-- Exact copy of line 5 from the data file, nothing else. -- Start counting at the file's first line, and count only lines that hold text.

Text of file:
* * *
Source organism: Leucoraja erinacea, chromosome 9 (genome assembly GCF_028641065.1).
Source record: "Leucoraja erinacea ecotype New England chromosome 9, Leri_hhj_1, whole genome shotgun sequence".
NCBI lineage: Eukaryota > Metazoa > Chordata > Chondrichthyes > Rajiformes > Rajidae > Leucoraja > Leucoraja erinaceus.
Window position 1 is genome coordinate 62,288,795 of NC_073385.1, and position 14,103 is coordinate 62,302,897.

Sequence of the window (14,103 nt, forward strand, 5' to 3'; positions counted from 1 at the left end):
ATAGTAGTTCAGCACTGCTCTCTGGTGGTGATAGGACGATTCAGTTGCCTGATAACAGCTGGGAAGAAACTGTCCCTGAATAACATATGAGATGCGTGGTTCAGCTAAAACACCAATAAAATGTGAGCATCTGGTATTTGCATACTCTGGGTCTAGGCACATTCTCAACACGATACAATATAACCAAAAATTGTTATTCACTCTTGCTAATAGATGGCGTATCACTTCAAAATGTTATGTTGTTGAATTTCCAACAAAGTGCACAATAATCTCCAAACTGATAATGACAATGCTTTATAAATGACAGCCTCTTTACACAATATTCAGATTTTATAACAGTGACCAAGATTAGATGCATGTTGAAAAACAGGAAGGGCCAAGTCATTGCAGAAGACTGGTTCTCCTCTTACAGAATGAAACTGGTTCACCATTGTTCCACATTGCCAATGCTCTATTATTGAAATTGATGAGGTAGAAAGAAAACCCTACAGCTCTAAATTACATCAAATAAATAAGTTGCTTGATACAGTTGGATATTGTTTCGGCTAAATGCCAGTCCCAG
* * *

Sequence of the window (14,103 nt, forward strand, 5' to 3'; positions counted from 1 at the left end):